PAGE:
I woke up in a fog, a mugginess caused by the collision of reality and fantasy. Outside, the warm and cool airs met to suspend tiny water droplets in the sky. Inside what were suspended were my memories, floating around me, taunting me, fooling me. It had felt so real, having his hands around me again, giggling at his sarcastic remark, feeling full, and feeling loved. As my eyes focused beyond the clouds I saw the day I had spread before me, and saw his absence in it. I stood myself up and walked downstairs, because it was expected, necessary, because there seemed to be no other option than to learn to live with this blank space.

Recipe for a Girl

I came home for the weekend, it was my first year of University and I was stressed, anyone could see it. It was difficult to conceal my pores had reacted to my clogged up brain by clogging up themselves. My facial expression was constantly concerned, resembling that of a maniac. My movements were erratic and always rushed, and my eyes were sunken into a face that had lost all of its roundness and no longer portrayed the innocence of plush cheeks and wide bright eyes that I had once been praised for. Now I was skeletal. Everything extraneous, the pieces that made up the essence of my former self had been sacrificed. My mother saw me and my look of concern was reflected in her eyes, it was her overwhelming anxiety and narrative of the “worry list” that had developed my perpetual unease. She knew that this was the person she would be greeting when I phoned her last night with a wavering and frustrated voice.

She began describing all the medicine that she had been preparing since I had hung up the phone the night before. “Here, I have butternut squash soup, which I know is your favourite, and I made quinoa and roasted vegetables. And I know you haven’t been eating meat but I made some beef stew because you need to make sure you are getting enough protein, but I also made some lentil burgers in case you don’t want the meat. There’s brownies and ice cream for desert and I bought your favourite type of popcorn. The soup is actually a new recipe, I found it online….” And so it went on, while I silently screamed for help, she continued on in the only way she knew how, presenting me with what I hated the most, the substances that shackled me. Food was my oppressor and her way of showing love.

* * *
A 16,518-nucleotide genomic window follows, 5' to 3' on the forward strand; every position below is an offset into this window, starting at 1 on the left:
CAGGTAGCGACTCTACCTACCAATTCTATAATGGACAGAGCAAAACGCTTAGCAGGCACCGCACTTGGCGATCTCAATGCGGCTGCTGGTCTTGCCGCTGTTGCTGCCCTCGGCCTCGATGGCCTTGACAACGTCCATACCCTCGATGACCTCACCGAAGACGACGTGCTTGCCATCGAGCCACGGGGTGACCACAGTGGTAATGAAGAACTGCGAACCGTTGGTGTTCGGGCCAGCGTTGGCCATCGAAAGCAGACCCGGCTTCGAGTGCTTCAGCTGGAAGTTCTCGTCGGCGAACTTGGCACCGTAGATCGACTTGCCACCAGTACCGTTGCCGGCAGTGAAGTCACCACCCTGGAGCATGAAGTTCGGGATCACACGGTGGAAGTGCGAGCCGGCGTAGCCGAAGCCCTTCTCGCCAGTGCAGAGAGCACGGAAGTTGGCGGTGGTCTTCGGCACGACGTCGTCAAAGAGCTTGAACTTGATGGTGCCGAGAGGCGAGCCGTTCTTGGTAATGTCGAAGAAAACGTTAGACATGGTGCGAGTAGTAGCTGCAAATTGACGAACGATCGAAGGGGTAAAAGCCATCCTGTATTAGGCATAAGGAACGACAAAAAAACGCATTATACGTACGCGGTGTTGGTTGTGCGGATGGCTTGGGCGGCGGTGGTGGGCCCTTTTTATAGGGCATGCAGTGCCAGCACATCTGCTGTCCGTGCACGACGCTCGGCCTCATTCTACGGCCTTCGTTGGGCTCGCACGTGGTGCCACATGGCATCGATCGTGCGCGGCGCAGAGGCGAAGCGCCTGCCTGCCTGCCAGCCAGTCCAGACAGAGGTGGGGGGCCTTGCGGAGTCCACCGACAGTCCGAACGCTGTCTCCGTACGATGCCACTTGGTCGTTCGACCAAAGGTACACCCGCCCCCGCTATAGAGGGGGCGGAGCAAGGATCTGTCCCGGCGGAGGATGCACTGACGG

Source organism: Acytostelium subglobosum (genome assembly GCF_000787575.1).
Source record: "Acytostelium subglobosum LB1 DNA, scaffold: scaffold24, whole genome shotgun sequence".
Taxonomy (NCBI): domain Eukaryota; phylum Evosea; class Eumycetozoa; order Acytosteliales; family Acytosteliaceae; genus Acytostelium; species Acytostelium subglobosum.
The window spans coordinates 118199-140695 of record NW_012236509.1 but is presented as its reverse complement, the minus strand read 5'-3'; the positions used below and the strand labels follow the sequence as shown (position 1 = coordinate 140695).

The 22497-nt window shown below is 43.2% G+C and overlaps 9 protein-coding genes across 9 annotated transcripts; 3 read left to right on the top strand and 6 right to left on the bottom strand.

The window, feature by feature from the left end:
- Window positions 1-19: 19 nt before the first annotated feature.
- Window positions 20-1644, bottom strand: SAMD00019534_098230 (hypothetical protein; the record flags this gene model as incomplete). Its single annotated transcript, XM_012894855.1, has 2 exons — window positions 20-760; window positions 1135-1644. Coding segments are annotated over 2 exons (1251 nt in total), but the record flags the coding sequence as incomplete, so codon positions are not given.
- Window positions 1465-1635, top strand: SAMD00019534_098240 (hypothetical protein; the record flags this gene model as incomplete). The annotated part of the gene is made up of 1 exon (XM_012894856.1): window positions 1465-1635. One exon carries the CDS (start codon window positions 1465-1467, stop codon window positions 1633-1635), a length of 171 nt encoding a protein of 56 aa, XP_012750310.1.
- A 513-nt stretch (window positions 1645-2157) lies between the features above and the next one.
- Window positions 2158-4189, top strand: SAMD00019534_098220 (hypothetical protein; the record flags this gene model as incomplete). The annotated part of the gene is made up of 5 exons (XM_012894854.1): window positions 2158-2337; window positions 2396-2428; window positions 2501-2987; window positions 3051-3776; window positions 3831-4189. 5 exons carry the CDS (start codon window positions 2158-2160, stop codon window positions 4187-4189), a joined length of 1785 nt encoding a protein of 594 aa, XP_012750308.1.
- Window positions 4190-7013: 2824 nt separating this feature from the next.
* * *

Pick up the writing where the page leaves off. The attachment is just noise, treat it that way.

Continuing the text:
She never said anything about my size, weight or appearance. She only spoke in the measurements of recipes. She never knew that I was stricken, starving, causing myself such damage. She never asked. Instead, she gave me pies.

She understood pies, in order to create them successfully you just needed to follow the directions, obey the amounts and the stirring tactics and sure enough you would create the expected and satisfying product. With her daughter she had also followed the recipe: help her with her homework, push her to get straight A’s, keep her from risky situations, and be sure she never defies you or authority. She had done everything right, worked to mould the perfect little girl, but the soufflé fell.

So she turned away and kept to the recipes she understood.